Bigger on the Inside? Scientists Trap Light in “Whispering Gallery” Microspheres

In a vacuum, light moves fast enough to travel all the way around the earth in about a tenth of a second. In recent years, though, scientists have found ways to slow and even stop light in its tracks by using new states of matter and other specially engineered materials. Now, researchers in France are reporting that they’ve devised a new way to tackle the challenge, one which circumvents many of the technical difficulties associated with previous techniques.

The new method, as described in a paper recently accepted by Physical Review Letters, works by sending light into microscopic glass spheres that have been infused with atoms of erbium, a fluorescent rare earth metal with a long history of applications in optics. The spherical geometry, together with the erbium ions, creates a path for the photons that’s more than a million times longer than the sphere itself.

Optical whispering-gallery modes in a glass sphere.
Light is pumped into the sphere from the optical fiber
at the right. Once inside the sphere, fluorescent
particles make the whispering-gallery effect visible.
Image Credit: NASA JPL

The effect is reminiscent of a “whispering gallery”, where sound waves can bounce repeatedly around the rim of a circular chamber, allowing for the creation of standing waves. Oftentimes arising as an accidental result of cylindrically-symmetrical architecture, the whispering gallery phenomenon can allow someone to be heard on the other side of a vast room without raising their voice.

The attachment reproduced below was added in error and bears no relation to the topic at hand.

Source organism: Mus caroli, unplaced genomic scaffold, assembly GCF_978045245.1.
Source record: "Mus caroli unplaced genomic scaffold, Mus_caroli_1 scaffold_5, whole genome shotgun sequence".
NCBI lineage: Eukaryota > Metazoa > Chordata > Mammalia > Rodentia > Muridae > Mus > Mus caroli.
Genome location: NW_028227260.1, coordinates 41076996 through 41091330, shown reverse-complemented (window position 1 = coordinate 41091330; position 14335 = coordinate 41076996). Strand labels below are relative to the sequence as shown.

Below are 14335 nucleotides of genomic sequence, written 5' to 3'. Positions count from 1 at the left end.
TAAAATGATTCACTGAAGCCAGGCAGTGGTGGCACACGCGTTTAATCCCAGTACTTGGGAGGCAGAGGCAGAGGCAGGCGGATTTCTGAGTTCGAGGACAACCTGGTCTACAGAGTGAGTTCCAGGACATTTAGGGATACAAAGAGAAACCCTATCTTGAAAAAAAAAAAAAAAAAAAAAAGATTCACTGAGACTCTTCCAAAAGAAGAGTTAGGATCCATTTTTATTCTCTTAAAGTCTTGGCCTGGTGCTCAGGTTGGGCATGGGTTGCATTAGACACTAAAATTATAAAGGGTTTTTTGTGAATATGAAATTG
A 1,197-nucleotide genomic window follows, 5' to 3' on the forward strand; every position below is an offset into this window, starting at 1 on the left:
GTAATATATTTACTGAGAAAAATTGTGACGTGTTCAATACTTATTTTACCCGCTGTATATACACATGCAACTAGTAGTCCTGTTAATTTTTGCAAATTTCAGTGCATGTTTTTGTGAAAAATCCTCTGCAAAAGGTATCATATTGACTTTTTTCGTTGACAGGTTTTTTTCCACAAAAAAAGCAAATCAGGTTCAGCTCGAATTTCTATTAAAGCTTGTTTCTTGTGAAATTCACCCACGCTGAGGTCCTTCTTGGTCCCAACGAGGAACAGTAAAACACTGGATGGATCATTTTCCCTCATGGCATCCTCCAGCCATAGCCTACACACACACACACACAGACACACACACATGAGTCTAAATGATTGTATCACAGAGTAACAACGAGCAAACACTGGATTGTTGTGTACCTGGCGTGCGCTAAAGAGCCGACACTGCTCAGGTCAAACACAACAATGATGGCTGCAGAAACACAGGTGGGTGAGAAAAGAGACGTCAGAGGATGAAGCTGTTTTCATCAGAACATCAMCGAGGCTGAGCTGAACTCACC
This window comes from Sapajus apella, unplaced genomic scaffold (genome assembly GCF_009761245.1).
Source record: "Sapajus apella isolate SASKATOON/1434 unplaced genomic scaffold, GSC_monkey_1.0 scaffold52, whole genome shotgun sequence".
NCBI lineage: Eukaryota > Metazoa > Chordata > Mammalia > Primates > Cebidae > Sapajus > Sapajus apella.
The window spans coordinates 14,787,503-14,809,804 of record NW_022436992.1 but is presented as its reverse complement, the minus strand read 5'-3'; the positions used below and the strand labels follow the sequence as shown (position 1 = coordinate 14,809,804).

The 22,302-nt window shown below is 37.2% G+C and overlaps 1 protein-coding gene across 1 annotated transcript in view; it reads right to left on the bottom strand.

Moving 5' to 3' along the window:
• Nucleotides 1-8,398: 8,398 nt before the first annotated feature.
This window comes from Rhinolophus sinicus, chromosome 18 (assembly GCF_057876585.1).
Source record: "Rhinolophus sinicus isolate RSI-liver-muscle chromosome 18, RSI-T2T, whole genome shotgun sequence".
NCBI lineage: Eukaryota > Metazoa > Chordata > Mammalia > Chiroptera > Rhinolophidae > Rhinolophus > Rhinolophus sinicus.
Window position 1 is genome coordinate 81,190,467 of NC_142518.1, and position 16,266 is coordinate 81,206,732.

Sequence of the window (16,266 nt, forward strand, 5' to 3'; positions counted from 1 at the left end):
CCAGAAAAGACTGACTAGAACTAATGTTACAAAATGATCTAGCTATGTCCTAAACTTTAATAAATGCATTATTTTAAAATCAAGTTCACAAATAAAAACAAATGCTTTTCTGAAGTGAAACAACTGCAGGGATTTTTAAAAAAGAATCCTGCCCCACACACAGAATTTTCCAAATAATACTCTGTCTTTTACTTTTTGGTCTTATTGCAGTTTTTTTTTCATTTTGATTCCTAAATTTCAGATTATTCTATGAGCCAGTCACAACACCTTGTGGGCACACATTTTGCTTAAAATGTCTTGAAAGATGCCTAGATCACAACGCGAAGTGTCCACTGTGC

Here, though, the effect is anything but accidental. Taking advantage of the same phenomenon with light waves, scientists can localize light for milliseconds at a time as infrared photons are passed around in a circle, handed off between the electrons of erbium atoms in different states of excitation. Milliseconds may not sound like a very long time, but it’s more than enough for a computation to take place in a computer processor, which is where the team hopes this technique will find application. Besides, keeping light in one place for that long is a feat in itself, considering it should travel upwards of a hundred miles in that amount of time, even at its comparatively slow speed in glass.

If the technology can be applied in a practical engineering context, as the paper’s authors predict, it would be a boon to the emerging field of optical computing and data storage, which many see as the first step toward proper quantum computers. Whether or not this brings us closer to having “Isolinear Optical Chips” like in Star Trek, it’s a fantastic advance in science’s mastery of light.

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